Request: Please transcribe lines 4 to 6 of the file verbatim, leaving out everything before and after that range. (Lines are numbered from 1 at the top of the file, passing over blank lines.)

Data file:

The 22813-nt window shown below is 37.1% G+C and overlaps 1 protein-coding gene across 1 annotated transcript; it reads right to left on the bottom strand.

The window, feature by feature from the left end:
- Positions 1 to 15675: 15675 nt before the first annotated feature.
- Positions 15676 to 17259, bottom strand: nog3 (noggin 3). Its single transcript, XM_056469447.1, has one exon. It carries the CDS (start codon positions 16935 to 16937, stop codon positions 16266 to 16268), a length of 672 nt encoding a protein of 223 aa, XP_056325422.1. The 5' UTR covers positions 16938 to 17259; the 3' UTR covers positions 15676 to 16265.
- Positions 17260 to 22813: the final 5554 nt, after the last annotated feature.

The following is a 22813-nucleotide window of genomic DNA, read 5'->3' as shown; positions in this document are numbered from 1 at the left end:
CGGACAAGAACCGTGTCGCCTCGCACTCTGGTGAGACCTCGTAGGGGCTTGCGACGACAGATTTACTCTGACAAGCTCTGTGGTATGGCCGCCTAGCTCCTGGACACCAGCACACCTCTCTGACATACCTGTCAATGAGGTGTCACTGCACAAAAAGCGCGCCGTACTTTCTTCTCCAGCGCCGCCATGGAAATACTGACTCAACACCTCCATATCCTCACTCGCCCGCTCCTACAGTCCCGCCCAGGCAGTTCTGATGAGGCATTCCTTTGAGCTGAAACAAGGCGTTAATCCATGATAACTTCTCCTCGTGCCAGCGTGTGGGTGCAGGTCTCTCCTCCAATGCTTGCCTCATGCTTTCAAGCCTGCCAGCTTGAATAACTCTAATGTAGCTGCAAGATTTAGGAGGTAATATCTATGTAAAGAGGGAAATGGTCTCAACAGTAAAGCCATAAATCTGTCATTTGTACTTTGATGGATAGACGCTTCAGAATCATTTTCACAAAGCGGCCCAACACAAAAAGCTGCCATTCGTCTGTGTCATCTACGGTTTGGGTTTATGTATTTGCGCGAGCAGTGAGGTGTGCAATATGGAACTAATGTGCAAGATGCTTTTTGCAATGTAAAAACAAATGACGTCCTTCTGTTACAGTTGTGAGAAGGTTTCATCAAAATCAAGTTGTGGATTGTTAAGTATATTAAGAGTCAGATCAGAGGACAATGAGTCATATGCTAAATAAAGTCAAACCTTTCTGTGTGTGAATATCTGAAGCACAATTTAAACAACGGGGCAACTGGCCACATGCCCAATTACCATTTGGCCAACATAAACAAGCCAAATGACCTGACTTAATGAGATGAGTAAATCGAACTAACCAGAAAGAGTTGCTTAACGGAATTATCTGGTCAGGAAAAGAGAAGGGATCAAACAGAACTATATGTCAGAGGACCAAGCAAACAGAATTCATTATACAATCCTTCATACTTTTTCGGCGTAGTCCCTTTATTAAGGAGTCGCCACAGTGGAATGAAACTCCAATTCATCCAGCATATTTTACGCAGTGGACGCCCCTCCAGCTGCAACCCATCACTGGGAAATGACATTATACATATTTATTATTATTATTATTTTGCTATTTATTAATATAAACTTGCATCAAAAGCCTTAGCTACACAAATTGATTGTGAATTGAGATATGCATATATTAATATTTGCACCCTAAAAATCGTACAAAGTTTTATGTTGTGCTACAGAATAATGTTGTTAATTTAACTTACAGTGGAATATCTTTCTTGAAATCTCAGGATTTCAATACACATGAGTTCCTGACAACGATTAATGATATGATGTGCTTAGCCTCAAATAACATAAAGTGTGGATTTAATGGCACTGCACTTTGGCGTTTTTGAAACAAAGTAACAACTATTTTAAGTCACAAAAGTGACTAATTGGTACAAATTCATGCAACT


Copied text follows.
- Positions 15676 to 17259, bottom strand: nog3 (noggin 3). Its single transcript, XM_056469447.1, has one exon. It carries the CDS (start codon positions 16935 to 16937, stop codon positions 16266 to 16268), a length of 672 nt encoding a protein of 223 aa, XP_056325422.1. The 5' UTR covers positions 16938 to 17259; the 3' UTR covers positions 15676 to 16265.
- Positions 17260 to 22813: the final 5554 nt, after the last annotated feature.

The following is a 22813-nucleotide window of genomic DNA, read 5'->3' as shown; positions in this document are numbered from 1 at the left end: